Mr. Teitelbaum of Argent figures that 400 apartments on the Upper West Side that his company bought in 1999 have since doubled in value. “It’s very hard to reproduce stabilized buildings in the five boroughs,” he says. “You are buying at a fraction of replacement cost.”

While there are several ways to value a multifamily, rent-regulated building, the two most important are capitalization rate (which divides the annual rent roll, minus the landlord’s expenses, by the building’s price) and gross rent multiple (a building’s price divided by the rent roll).

Cap rates for rent-regulated buildings are running between 5% and 7.5%, while gross rent multiples are between 8% and 12%.

One company reaping the rewards is Great Neck, L.I.-based Jonis Realty Management Corp., which owns and manages 30 rent-regulated buildings, most of them in Manhattan. In March 1998, Jonis owner Nathan Halegua, along with partners Martin Newman and Ira Fishman, paid $7.7 million for a 64-unit building at Second Avenue and St. Marks Place.

When they bought the property, the cap rate was 7.5%. But since then, six apartments have been decontrolled and rents have gone up substantially due to renovations. Now, the annual rent roll is $1.4 million, the cap rate is 10.5% and net operating income is at least $900,000 annually.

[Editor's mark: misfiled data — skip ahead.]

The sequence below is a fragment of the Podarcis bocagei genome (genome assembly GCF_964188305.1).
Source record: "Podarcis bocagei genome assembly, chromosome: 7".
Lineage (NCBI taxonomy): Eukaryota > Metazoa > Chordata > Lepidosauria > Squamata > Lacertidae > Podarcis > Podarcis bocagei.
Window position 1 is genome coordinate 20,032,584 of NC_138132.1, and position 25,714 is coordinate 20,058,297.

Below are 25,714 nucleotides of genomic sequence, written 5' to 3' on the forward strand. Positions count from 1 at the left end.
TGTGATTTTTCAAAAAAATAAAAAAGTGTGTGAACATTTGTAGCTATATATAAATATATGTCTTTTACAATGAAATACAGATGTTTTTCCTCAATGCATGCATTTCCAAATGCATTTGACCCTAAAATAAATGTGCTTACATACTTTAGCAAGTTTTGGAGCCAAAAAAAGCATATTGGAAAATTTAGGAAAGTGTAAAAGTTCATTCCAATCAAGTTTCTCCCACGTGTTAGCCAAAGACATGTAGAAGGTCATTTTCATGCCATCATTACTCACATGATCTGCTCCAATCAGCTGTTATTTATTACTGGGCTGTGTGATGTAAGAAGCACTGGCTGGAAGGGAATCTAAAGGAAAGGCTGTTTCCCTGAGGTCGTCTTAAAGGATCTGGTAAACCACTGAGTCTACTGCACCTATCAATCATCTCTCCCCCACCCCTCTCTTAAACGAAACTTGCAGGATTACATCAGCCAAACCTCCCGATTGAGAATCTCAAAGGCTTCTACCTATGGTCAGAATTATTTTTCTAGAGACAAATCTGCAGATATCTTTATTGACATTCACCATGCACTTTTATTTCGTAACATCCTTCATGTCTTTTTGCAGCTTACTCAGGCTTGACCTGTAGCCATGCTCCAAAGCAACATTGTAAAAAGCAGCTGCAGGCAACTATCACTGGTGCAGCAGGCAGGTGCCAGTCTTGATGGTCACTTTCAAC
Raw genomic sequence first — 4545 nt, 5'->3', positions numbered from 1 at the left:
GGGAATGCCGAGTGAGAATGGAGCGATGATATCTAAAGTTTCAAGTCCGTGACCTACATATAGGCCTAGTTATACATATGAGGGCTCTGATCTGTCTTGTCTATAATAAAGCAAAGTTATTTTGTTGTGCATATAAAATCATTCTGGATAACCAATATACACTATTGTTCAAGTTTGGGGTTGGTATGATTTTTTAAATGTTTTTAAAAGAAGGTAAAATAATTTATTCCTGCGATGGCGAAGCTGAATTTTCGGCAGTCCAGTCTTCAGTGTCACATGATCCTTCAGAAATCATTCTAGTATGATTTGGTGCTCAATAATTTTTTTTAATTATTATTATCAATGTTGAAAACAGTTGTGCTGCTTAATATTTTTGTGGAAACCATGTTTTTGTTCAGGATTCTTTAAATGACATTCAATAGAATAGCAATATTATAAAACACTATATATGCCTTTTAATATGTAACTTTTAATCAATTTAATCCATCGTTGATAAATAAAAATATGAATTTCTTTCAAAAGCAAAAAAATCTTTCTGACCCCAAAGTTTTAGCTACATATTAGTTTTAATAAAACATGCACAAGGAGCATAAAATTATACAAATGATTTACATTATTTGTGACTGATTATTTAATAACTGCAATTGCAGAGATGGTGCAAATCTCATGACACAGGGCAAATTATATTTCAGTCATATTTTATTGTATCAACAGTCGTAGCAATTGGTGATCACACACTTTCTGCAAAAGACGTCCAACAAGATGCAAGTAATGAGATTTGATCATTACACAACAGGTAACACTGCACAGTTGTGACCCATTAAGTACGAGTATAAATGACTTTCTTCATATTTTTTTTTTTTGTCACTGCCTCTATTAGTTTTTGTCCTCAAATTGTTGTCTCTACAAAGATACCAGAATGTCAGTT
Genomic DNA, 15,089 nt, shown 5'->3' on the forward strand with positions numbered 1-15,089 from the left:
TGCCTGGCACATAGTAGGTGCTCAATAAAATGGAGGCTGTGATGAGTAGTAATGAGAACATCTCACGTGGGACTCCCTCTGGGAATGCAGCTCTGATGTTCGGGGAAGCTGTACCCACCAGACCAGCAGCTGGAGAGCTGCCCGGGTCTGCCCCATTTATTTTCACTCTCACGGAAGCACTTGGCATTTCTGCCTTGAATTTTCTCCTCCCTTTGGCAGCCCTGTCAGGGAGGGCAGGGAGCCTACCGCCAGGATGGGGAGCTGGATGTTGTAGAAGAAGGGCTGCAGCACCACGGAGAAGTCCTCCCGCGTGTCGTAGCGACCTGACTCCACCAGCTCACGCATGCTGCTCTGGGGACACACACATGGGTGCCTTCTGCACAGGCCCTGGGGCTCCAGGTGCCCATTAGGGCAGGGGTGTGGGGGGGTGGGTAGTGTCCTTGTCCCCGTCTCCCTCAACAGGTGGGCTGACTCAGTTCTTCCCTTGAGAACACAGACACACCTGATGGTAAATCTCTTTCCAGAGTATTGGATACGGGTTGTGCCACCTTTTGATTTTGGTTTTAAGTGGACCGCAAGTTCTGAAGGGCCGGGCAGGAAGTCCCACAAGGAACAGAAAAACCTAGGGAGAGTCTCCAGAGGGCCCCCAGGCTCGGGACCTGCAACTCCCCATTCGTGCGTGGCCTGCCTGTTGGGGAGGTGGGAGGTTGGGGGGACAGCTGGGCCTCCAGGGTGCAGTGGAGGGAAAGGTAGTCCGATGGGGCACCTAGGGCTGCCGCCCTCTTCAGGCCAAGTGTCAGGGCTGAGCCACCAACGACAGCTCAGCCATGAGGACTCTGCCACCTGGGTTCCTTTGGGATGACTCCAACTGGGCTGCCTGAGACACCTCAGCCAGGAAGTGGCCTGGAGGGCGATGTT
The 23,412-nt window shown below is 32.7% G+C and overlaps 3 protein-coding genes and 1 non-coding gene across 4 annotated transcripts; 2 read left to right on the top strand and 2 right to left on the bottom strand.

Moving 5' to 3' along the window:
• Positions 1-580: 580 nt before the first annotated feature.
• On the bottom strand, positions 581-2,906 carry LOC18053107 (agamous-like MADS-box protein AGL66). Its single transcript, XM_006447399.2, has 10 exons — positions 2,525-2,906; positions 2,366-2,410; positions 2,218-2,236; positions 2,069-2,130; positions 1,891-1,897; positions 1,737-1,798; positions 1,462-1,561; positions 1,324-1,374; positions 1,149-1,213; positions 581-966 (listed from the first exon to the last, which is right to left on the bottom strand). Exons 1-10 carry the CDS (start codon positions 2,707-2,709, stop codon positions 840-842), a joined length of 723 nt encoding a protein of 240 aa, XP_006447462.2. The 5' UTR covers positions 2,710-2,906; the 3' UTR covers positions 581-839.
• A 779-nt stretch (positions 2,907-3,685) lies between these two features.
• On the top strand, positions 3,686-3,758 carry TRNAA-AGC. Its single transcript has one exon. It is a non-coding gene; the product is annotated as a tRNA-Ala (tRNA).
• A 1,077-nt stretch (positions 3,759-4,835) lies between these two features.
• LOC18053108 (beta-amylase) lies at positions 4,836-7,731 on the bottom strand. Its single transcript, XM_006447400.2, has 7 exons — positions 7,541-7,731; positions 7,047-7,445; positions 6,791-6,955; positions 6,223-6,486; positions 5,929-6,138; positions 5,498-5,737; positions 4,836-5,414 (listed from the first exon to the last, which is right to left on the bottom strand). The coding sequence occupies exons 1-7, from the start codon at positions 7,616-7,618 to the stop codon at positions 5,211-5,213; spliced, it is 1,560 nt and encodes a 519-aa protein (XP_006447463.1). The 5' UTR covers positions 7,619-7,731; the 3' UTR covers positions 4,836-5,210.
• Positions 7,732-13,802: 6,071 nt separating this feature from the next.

“If you can make that kind of money in these buildings, why do anything else?” Mr. Halegua asks.
Those kinds of returns are attracting larger and more diversified players into the market for rent-regulated buildings.

Denver-based Apartment Investment and Management Co., the nation’s biggest real estate investment trust, is scouting for properties in New York. It plans to boost profits by bulk-buying products and services like heating oil, extermination and insurance.

The Praedium Group, another recent investor, now owns buildings with a total of 4,000 rent-regulated units throughout the five boroughs. It started buying five years ago on behalf of pension plans, insurance companies, banks and university foundations.